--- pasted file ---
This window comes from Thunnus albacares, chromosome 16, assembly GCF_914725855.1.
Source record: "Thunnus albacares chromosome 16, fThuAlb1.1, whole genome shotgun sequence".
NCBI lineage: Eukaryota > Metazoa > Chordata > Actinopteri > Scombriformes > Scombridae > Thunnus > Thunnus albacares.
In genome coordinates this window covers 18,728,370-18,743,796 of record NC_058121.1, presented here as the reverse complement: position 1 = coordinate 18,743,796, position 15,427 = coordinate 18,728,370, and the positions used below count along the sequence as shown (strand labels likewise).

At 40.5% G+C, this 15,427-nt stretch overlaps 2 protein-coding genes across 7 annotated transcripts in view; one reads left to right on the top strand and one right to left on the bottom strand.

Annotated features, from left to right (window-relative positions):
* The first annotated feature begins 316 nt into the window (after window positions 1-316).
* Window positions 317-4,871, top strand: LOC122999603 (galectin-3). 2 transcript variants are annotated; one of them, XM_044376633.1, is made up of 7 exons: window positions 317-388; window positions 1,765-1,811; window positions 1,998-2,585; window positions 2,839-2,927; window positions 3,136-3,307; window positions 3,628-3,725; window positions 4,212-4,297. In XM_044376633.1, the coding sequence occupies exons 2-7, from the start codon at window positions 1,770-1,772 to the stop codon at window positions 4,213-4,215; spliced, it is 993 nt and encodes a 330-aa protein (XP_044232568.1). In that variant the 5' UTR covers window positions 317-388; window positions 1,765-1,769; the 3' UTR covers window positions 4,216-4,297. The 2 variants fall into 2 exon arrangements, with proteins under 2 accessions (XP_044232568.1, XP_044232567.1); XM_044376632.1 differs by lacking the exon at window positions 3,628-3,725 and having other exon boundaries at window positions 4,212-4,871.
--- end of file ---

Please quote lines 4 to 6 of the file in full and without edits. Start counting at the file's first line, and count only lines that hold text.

In genome coordinates this window covers 18,728,370-18,743,796 of record NC_058121.1, presented here as the reverse complement: position 1 = coordinate 18,743,796, position 15,427 = coordinate 18,728,370, and the positions used below count along the sequence as shown (strand labels likewise).

At 40.5% G+C, this 15,427-nt stretch overlaps 2 protein-coding genes across 7 annotated transcripts in view; one reads left to right on the top strand and one right to left on the bottom strand.

Annotated features, from left to right (window-relative positions):